Inertial displacement of the rib cage. When the spine accelerates in the cranial direction, ribs can move caudally about their articulation with the spine to decrease thoracic dorsoventral diameter ("pump handle" motion, which is limportant during resting breathing in humans) or they can move both caudally and medially about their articulations with the spine and sternum to decrease the lateral diameter of the thorax ("bucket handle" motion, which is important in quadrupeds). Both of these motions produce expiratory flows. Conversely, when the spine decelerates, ribs move cranially or laterally to increase thoracic volume and produce inspiratory flows. For a given direction of acceleration, therefore, resultant rib cage displacements generate flows in the opposite direction relative to abdominal visceral mass displacements (5, 13).

Spinal flexion. Flexion of the lumbar spine tends to shorten the trunk, displacing the abdominal viscera and diaphragm cranially, and causes expiratory flows. Extension tends to displace abdominal contents caudally and causes inspiratory flows (8). This mechanism assumes that the trunk cross-sectional area remains relatively constant during spinal flexion and extension, which may not be true.

Rib cage loading by foretimb. Onimpactwith the ground, the forelimb of quadrupeds transmits compressive forces to the rib cage (8). The direction of respiratory flow depends on the angle of forces relative to hinge axes of the ribs, but it seems likely that limb impact forces cause expiralory flow.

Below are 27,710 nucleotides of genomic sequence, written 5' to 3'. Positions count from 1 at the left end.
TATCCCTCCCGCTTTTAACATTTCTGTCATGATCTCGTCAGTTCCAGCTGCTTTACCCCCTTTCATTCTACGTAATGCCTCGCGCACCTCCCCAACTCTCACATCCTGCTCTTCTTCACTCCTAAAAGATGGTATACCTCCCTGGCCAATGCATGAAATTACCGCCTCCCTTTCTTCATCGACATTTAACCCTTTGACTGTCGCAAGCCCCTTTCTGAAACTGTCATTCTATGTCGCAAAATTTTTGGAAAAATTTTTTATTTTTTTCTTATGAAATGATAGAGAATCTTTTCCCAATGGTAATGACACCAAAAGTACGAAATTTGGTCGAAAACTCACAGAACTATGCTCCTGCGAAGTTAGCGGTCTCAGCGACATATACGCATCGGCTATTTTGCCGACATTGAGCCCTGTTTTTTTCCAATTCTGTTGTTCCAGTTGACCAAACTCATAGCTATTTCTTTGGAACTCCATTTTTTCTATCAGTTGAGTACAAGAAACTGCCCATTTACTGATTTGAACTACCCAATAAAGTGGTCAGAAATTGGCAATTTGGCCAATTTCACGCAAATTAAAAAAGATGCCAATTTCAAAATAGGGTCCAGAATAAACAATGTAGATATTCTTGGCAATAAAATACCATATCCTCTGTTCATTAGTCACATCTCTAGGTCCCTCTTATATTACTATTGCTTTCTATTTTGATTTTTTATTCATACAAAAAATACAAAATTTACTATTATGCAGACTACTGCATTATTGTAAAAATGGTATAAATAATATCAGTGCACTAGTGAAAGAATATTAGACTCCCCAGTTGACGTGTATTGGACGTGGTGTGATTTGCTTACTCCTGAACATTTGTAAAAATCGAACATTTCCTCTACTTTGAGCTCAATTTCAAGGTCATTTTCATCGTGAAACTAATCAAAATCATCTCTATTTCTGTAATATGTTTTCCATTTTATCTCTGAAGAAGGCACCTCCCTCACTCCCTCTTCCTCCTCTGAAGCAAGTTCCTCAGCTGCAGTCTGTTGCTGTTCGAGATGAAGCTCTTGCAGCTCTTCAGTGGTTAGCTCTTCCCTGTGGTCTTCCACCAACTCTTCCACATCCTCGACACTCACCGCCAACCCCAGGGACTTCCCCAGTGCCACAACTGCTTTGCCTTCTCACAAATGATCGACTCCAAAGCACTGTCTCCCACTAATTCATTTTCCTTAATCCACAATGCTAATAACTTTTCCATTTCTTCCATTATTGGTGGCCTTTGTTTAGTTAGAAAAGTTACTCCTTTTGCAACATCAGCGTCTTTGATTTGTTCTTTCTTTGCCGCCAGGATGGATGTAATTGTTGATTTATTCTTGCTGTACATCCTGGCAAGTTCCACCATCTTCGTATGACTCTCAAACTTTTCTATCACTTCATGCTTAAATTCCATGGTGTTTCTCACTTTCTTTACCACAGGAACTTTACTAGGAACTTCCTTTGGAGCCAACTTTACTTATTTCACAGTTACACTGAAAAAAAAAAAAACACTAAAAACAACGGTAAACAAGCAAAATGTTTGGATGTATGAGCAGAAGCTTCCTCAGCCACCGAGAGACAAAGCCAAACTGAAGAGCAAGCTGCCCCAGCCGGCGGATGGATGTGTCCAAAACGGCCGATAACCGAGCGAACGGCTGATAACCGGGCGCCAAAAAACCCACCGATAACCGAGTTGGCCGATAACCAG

Common muscle link. Chest wall muscles that function in locomotion may link breathing to locomotor cycles. These include pectoral, intercostal, and abdominal muscles. The pectoral muscles are especially powerful in birds, and their contraction might be expected to compress the thorax and lead to expiratory flows during wing downstroke. Activation of intercostal and abdominal muscles in quadrupeds during locomotion may not only stabilize the trunk or flex the lumbosacral joint but may also cause respiratory flows. Whether flow actually occurs, however, will depend on what other muscles are simultaneously activated.

Phrasing the question

Although it is evident even to the casual observer that some respiratory flow occurs with stride, we want to know whether the volume displaced is large enough to be important for breathing. We consider here quantifiable effects that relate directly to gas-exchange parameters (e.g., alveolar ventilation, ticial volume) and ask, How much air does a stride (or win-beat) move?